Borderline Personality Disorder: Symptoms

Borderline personality disorder is a mental health disorder that impacts the way you think and feel about yourself and others, causing problems functioning in everyday life. It includes self-image issues, difficulty managing emotions and behavior, and a pattern of unstable relationships.

With borderline personality disorder, you have an intense fear of abandonment or instability, and you may have difficulty tolerating being alone. Yet inappropriate anger, impulsiveness and frequent mood swings may push others away, even though you want to have loving and lasting relationships.


Borderline personality disorder affects how you feel about yourself, how you relate to others and how you behave.

Signs and symptoms may include:

• An intense fear of abandonment, even going to extreme measures to avoid real or imagined separation or rejection

• A pattern of unstable intense relationships, such as idealizing someone one moment and then suddenly believing the person doesn’t care enough or is cruel

• Rapid changes in self-identity and self-image that include shifting goals and values, and seeing yourself as bad or as if you don’t exist at all

• Periods of stress-related paranoia and loss of contact with reality, lasting from a few minutes to a few hours

• Impulsive and risky behavior, such as gambling, reckless driving, unsafe sex, spending sprees, binge eating or drug abuse, or sabotaging success by suddenly quitting a good job or ending a positive relationship

• Suicidal threats or behavior or self-injury, often in response to fear of separation or rejection

• Wide mood swings lasting from a few hours to a few days, which can include intense happiness, irritability, shame or anxiety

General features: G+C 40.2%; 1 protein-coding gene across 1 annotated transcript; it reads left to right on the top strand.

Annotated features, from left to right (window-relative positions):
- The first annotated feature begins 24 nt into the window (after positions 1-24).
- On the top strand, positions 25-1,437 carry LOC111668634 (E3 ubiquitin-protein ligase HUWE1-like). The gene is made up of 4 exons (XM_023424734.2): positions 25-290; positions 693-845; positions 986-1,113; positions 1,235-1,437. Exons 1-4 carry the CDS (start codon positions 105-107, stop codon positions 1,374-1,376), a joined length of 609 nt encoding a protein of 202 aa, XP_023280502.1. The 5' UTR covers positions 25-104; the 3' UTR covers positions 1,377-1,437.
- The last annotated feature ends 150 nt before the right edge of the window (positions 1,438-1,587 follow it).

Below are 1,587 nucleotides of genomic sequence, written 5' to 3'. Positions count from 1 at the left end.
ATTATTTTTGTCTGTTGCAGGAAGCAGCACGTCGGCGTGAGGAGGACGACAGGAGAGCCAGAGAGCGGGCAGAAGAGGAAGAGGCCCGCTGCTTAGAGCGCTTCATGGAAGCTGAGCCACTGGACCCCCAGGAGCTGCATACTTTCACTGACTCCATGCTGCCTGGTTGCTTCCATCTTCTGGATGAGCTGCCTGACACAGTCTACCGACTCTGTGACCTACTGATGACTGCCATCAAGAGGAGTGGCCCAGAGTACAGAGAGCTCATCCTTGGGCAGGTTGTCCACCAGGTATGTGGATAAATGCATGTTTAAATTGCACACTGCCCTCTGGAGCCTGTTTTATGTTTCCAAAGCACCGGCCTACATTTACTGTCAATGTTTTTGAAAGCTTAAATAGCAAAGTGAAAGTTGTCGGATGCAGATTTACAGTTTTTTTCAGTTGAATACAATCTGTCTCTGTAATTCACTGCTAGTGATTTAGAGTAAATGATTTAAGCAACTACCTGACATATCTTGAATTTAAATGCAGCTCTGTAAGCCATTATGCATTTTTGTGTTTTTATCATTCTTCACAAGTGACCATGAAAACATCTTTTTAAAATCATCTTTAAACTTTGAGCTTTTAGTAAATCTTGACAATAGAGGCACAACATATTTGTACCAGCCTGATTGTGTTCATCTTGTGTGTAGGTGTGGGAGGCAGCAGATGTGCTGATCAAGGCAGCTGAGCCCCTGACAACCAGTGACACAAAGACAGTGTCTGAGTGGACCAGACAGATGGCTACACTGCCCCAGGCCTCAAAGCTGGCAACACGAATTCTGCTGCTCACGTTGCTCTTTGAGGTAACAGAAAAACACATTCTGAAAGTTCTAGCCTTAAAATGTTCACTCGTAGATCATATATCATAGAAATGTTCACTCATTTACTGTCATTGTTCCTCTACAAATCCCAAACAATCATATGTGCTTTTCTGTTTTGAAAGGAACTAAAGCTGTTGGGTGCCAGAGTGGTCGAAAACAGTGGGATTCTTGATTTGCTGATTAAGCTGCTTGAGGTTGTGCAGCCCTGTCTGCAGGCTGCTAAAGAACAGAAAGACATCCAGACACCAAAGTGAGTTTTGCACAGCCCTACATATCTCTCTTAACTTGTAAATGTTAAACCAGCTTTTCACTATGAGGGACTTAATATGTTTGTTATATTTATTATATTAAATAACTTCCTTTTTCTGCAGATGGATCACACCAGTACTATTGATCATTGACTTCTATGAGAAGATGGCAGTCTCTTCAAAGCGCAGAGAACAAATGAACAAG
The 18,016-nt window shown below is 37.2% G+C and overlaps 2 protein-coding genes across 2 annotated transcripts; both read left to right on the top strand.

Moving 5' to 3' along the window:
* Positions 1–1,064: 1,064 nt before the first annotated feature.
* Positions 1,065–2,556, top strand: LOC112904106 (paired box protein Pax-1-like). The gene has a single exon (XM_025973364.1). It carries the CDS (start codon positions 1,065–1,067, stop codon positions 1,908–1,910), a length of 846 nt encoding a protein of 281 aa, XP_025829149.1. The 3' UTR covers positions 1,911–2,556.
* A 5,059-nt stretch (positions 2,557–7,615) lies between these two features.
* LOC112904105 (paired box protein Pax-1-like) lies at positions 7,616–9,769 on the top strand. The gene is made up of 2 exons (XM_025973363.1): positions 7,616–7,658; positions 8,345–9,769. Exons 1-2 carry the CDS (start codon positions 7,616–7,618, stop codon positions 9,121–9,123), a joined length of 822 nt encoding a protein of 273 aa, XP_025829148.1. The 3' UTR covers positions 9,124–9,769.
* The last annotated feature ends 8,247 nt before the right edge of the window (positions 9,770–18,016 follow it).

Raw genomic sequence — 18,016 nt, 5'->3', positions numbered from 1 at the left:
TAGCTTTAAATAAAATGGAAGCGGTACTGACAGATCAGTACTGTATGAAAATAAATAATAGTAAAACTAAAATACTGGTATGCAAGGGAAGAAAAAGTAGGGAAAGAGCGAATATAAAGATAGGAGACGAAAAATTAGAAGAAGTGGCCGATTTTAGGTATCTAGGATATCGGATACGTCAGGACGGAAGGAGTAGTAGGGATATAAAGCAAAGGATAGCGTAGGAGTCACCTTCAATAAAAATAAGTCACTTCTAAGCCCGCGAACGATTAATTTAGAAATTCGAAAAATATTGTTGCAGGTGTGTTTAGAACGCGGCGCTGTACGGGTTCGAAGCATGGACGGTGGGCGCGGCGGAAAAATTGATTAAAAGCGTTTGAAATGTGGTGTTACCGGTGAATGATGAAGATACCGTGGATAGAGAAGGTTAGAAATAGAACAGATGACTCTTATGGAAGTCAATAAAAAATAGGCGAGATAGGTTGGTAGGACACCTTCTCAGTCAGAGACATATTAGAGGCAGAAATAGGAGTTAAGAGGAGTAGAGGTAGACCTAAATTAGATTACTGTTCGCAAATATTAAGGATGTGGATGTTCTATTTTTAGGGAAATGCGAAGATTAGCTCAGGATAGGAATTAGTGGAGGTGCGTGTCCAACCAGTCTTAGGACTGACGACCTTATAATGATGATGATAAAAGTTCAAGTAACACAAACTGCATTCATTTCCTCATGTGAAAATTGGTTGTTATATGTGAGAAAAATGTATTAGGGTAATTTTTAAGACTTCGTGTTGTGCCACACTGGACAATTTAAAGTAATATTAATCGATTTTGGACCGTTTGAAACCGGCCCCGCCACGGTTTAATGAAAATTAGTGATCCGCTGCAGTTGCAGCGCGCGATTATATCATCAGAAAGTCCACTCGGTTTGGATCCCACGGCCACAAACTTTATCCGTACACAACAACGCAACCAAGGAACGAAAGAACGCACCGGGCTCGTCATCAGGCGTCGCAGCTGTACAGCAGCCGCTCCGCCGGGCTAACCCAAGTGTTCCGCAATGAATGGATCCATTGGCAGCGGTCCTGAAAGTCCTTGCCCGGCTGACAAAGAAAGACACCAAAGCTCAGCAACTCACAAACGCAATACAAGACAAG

• Ongoing feelings of emptiness

• Inappropriate, intense anger, such as frequently losing your temper, being sarcastic or bitter, or having physical fights


Borderline personality disorder can damage many areas of your life. It can negatively affect intimate relationships, jobs, school, social activities and self-image, resulting in:

• Repeated job changes or losses

• Not completing an education

• Multiple legal issues, such as jail time

• Conflict-filled relationships, marital stress or divorce

• Self-injury, such as cutting or burning, and frequent hospitalizations

• Involvement in abusive relationships

• Unplanned pregnancies, sexually transmitted infections, motor vehicle accidents and physical fights due to impulsive and risky behavior

• Attempted or completed suicide

In addition, you may have other mental health disorders, such as:

• Depression

• Alcohol or other substance misuse

• Anxiety disorders

• Eating disorders

• Bipolar disorder

• Post-traumatic stress disorder (PTSD)

• Attention-deficit/hyperactivity disorder (ADHD)

• Other personality disorders

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